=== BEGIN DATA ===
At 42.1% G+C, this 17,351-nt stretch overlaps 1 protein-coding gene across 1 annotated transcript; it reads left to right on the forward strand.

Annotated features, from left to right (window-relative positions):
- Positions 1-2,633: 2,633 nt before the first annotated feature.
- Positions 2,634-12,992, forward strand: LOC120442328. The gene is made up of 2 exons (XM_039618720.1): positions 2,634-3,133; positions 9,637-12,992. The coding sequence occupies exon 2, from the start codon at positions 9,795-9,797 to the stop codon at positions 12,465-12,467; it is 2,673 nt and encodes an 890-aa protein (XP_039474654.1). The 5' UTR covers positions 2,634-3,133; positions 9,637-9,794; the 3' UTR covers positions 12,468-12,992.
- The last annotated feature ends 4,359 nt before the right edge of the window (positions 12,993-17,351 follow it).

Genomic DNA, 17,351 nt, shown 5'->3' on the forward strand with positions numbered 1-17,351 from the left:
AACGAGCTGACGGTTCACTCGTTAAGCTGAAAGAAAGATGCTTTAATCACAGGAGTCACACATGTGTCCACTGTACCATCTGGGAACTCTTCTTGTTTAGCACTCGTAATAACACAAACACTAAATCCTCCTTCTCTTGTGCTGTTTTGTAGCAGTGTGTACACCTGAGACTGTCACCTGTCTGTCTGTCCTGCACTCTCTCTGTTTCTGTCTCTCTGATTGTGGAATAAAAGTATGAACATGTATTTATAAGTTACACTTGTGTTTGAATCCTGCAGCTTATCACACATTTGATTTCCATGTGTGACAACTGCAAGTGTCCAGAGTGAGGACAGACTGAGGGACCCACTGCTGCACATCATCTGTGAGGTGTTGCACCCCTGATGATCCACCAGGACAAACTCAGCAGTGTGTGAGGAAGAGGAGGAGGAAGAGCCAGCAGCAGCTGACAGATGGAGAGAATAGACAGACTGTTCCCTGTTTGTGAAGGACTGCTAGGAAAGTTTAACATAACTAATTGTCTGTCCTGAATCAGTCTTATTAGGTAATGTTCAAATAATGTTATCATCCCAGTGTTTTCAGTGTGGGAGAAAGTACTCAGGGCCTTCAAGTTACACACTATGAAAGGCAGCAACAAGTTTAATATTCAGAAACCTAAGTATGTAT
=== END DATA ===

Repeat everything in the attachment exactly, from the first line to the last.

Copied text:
At 42.1% G+C, this 17,351-nt stretch overlaps 1 protein-coding gene across 1 annotated transcript; it reads left to right on the forward strand.

Annotated features, from left to right (window-relative positions):
- Positions 1-2,633: 2,633 nt before the first annotated feature.
- Positions 2,634-12,992, forward strand: LOC120442328. The gene is made up of 2 exons (XM_039618720.1): positions 2,634-3,133; positions 9,637-12,992. The coding sequence occupies exon 2, from the start codon at positions 9,795-9,797 to the stop codon at positions 12,465-12,467; it is 2,673 nt and encodes an 890-aa protein (XP_039474654.1). The 5' UTR covers positions 2,634-3,133; positions 9,637-9,794; the 3' UTR covers positions 12,468-12,992.
- The last annotated feature ends 4,359 nt before the right edge of the window (positions 12,993-17,351 follow it).

Genomic DNA, 17,351 nt, shown 5'->3' on the forward strand with positions numbered 1-17,351 from the left:
AACGAGCTGACGGTTCACTCGTTAAGCTGAAAGAAAGATGCTTTAATCACAGGAGTCACACATGTGTCCACTGTACCATCTGGGAACTCTTCTTGTTTAGCACTCGTAATAACACAAACACTAAATCCTCCTTCTCTTGTGCTGTTTTGTAGCAGTGTGTACACCTGAGACTGTCACCTGTCTGTCTGTCCTGCACTCTCTCTGTTTCTGTCTCTCTGATTGTGGAATAAAAGTATGAACATGTATTTATAAGTTACACTTGTGTTTGAATCCTGCAGCTTATCACACATTTGATTTCCATGTGTGACAACTGCAAGTGTCCAGAGTGAGGACAGACTGAGGGACCCACTGCTGCACATCATCTGTGAGGTGTTGCACCCCTGATGATCCACCAGGACAAACTCAGCAGTGTGTGAGGAAGAGGAGGAGGAAGAGCCAGCAGCAGCTGACAGATGGAGAGAATAGACAGACTGTTCCCTGTTTGTGAAGGACTGCTAGGAAAGTTTAACATAACTAATTGTCTGTCCTGAATCAGTCTTATTAGGTAATGTTCAAATAATGTTATCATCCCAGTGTTTTCAGTGTGGGAGAAAGTACTCAGGGCCTTCAAGTTACACACTATGAAAGGCAGCAACAAGTTTAATATTCAGAAACCTAAGTATGTAT